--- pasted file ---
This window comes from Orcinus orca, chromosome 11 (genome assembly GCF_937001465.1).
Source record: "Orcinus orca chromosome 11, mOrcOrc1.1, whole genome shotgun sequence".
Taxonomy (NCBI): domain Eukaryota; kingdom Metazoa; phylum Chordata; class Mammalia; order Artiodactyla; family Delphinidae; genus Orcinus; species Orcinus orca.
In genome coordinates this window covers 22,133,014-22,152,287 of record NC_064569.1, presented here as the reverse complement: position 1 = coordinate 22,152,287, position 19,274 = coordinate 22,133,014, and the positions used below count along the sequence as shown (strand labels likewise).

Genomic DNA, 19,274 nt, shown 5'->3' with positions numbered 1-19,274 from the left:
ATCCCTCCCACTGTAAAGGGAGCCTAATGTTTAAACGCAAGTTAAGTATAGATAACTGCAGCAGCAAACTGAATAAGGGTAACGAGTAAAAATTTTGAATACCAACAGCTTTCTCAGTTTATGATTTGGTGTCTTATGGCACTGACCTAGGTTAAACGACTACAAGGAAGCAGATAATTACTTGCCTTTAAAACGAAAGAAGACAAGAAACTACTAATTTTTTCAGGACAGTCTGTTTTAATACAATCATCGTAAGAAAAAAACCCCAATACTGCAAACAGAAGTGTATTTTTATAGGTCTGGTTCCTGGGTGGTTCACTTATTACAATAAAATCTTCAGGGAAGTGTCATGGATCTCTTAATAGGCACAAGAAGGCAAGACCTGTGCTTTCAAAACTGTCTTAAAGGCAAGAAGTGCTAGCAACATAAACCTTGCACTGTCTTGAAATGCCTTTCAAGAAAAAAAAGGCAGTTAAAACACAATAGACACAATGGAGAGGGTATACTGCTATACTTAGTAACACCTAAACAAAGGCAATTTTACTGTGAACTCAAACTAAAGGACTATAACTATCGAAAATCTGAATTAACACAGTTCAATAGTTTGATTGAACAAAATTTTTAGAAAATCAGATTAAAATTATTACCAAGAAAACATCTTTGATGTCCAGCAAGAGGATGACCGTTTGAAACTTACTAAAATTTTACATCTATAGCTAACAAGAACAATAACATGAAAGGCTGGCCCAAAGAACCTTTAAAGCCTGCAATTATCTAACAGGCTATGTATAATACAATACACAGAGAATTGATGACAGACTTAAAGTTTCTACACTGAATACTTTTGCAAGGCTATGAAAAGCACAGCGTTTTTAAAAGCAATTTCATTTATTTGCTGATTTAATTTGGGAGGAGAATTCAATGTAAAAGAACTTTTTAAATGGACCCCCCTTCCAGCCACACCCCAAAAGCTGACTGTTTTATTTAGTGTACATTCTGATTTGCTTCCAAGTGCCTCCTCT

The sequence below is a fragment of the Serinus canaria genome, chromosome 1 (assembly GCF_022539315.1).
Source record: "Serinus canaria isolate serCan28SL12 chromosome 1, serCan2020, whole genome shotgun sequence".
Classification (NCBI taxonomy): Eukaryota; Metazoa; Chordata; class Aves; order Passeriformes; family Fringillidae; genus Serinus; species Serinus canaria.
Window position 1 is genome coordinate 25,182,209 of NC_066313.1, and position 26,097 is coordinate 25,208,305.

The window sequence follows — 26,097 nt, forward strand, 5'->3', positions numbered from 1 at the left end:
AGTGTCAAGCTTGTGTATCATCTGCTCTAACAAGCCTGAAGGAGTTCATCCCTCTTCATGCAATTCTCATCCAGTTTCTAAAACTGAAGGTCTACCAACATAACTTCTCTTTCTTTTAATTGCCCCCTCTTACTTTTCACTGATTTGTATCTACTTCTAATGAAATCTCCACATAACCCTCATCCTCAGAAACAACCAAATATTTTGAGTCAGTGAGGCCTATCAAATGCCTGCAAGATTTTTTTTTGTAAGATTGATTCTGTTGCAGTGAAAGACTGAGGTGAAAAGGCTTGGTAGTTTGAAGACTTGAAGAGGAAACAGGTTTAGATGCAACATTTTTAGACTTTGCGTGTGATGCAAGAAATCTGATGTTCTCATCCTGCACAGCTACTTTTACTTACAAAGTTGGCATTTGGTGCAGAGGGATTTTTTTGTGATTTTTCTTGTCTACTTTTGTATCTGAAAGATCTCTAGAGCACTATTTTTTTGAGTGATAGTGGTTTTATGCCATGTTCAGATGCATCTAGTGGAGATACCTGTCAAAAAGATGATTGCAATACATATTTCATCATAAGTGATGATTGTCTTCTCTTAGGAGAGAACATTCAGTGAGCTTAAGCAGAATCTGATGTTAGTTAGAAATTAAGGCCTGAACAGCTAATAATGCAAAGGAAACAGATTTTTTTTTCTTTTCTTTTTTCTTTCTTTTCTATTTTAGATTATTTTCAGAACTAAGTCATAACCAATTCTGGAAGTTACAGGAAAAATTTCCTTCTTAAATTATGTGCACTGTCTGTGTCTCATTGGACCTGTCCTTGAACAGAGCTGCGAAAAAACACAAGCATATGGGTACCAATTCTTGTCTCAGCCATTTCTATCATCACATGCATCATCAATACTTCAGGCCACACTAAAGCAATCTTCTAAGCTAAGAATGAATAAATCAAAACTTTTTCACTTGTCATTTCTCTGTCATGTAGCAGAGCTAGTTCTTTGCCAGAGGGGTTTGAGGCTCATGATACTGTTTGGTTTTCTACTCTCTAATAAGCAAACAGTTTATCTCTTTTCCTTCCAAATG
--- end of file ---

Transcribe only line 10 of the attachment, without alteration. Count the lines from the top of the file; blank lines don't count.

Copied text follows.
Window position 1 is genome coordinate 25,182,209 of NC_066313.1, and position 26,097 is coordinate 25,208,305.